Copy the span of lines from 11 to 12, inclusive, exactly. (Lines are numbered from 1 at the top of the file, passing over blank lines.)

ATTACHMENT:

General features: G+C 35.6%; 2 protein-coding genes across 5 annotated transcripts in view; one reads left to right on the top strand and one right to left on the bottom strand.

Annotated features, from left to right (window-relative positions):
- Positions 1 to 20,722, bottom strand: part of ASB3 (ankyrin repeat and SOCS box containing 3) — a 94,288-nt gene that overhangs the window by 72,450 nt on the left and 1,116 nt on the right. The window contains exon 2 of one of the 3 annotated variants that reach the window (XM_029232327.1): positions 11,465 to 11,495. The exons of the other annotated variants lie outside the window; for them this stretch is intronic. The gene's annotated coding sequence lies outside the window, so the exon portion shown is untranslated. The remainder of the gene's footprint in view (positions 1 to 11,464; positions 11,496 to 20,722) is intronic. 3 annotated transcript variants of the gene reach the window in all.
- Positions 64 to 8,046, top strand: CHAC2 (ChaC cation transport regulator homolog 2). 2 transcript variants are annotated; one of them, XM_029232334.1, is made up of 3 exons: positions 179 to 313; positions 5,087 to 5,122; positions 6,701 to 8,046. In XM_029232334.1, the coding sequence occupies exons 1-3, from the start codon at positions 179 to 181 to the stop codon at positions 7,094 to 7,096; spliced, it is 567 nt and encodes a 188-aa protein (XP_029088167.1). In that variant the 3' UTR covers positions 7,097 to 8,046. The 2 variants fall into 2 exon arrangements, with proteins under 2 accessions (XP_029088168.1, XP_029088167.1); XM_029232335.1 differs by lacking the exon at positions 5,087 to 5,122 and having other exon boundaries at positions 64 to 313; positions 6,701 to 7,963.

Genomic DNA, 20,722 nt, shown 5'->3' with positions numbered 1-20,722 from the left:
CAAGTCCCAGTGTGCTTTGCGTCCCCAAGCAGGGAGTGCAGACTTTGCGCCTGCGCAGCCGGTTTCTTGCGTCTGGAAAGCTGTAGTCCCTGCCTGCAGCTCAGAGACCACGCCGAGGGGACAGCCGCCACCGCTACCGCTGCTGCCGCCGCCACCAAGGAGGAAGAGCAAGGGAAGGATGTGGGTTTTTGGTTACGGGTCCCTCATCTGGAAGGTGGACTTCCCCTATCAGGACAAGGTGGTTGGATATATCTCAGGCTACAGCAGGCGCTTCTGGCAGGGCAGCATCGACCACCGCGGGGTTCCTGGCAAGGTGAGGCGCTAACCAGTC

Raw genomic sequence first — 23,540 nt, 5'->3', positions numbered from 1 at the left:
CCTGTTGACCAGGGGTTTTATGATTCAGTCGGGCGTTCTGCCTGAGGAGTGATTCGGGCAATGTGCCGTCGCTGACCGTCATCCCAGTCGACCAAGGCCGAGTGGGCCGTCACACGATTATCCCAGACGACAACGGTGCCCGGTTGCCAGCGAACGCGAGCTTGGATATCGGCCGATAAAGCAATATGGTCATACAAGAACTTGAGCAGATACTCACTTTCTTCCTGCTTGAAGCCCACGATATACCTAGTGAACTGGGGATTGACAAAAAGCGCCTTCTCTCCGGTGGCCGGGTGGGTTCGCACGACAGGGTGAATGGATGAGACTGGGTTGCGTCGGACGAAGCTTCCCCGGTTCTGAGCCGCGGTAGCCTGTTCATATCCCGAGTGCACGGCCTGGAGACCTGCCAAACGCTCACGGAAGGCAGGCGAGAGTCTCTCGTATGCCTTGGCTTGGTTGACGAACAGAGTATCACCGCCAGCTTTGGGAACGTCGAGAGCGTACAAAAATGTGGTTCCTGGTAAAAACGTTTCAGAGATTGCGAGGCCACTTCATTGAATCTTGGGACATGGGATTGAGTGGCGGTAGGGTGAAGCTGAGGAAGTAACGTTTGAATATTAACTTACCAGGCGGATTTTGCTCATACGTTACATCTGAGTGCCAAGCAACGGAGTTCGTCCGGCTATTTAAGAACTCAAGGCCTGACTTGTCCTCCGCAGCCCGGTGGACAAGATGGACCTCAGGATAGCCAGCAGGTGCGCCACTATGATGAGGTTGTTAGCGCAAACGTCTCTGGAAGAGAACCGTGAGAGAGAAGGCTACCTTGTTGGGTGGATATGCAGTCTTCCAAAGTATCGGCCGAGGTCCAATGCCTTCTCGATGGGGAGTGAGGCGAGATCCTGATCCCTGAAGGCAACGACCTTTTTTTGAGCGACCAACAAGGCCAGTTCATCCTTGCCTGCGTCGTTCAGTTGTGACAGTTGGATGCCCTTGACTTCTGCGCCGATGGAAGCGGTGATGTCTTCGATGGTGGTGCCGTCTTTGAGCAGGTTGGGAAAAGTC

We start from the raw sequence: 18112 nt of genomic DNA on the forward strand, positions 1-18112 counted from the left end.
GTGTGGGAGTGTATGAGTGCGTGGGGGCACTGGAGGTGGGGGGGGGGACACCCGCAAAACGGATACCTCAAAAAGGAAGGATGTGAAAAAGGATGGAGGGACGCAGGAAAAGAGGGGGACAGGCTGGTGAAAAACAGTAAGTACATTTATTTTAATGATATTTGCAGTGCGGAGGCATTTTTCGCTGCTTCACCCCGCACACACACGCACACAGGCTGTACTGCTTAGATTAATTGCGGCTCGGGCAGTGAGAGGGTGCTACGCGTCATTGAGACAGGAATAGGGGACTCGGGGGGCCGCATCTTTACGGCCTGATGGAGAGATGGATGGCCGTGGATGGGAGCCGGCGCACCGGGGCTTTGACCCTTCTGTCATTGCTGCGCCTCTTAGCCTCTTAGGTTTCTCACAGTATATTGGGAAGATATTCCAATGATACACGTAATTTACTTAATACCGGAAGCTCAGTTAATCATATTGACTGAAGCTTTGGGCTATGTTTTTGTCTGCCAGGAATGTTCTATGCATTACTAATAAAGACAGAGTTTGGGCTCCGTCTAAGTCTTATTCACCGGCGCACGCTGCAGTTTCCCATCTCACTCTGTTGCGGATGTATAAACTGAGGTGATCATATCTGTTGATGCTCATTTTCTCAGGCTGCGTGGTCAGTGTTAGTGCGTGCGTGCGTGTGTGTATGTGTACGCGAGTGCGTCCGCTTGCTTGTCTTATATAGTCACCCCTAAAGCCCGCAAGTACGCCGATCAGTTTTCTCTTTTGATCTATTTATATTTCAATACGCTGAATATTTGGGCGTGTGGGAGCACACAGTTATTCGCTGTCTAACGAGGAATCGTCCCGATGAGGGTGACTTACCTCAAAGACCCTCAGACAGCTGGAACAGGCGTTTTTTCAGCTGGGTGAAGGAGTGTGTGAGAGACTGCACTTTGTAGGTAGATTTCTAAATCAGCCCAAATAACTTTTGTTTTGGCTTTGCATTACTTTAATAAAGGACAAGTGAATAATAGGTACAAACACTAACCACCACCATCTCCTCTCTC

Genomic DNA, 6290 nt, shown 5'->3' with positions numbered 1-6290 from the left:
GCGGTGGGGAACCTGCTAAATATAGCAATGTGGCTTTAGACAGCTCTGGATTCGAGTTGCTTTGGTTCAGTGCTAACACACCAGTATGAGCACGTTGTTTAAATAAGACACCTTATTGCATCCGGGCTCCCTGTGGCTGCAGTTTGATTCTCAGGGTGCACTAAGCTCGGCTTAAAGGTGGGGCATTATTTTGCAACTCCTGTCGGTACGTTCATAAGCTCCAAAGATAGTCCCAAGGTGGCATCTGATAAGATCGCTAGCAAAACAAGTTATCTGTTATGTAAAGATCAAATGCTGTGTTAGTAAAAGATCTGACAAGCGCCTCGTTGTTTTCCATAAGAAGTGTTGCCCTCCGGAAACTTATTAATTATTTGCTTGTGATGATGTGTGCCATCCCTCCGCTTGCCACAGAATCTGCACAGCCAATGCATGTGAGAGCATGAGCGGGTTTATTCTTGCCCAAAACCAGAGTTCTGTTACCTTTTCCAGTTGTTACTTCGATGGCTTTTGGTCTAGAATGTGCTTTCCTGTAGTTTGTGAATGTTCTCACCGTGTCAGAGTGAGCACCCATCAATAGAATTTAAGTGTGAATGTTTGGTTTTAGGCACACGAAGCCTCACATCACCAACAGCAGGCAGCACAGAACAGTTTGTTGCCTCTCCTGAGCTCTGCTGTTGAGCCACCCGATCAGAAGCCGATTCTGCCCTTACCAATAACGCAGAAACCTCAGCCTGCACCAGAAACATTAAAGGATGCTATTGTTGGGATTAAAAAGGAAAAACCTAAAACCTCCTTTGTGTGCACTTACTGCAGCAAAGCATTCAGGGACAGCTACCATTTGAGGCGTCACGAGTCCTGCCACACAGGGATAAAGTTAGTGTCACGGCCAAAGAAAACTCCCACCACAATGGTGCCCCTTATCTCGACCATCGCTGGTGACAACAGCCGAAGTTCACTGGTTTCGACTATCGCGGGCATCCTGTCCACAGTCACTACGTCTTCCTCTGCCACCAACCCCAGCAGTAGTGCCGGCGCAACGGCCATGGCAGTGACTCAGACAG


Genomic DNA, 6290 nt, shown 5'->3' with positions numbered 1-6290 from the left:
GCGGTGGGGAACCTGCTAAATATAGCAATGTGGCTTTAGACAGCTCTGGATTCGAGTTGCTTTGGTTCAGTGCTAACACACCAGTATGAGCACGTTGTTTAAATAAGACACCTTATTGCATCCGGGCTCCCTGTGGCTGCAGTTTGATTCTCAGGGTGCACTAAGCTCGGCTTAAAGGTGGGGCATTATTTTGCAACTCCTGTCGGTACGTTCATAAGCTCCAAAGATAGTCCCAAGGTGGCATCTGATAAGATCGCTAGCAAAACAAGTTATCTGTTATGTAAAGATCAAATGCTGTGTTAGTAAAAGATCTGACAAGCGCCTCGTTGTTTTCCATAAGAAGTGTTGCCCTCCGGAAACTTATTAATTATTTGCTTGTGATGATGTGTGCCATCCCTCCGCTTGCCACAGAATCTGCACAGCCAATGCATGTGAGAGCATGAGCGGGTTTATTCTTGCCCAAAACCAGAGTTCTGTTACCTTTTCCAGTTGTTACTTCGATGGCTTTTGGTCTAGAATGTGCTTTCCTGTAGTTTGTGAATGTTCTCACCGTGTCAGAGTGAGCACCCATCAATAGAATTTAAGTGTGAATGTTTGGTTTTAGGCACACGAAGCCTCACATCACCAACAGCAGGCAGCACAGAACAGTTTGTTGCCTCTCCTGAGCTCTGCTGTTGAGCCACCCGATCAGAAGCCGATTCTGCCCTTACCAATAACGCAGAAACCTCAGCCTGCACCAGAAACATTAAAGGATGCTATTGTTGGGATTAAAAAGGAAAAACCTAAAACCTCCTTTGTGTGCACTTACTGCAGCAAAGCATTCAGGGACAGCTACCATTTGAGGCGTCACGAGTCCTGCCACACAGGGATAAAGTTAGTGTCACGGCCAAAGAAAACTCCCACCACAATGGTGCCCCTTATCTCGACCATCGCTGGTGACAACAGCCGAAGTTCACTGGTTTCGACTATCGCGGGCATCCTGTCCACAGTCACTACGTCTTCCTCTGCCACCAACCCCAGCAGTAGTGCCGGCGCAACGGCCATGGCAGTGACTCAGACAG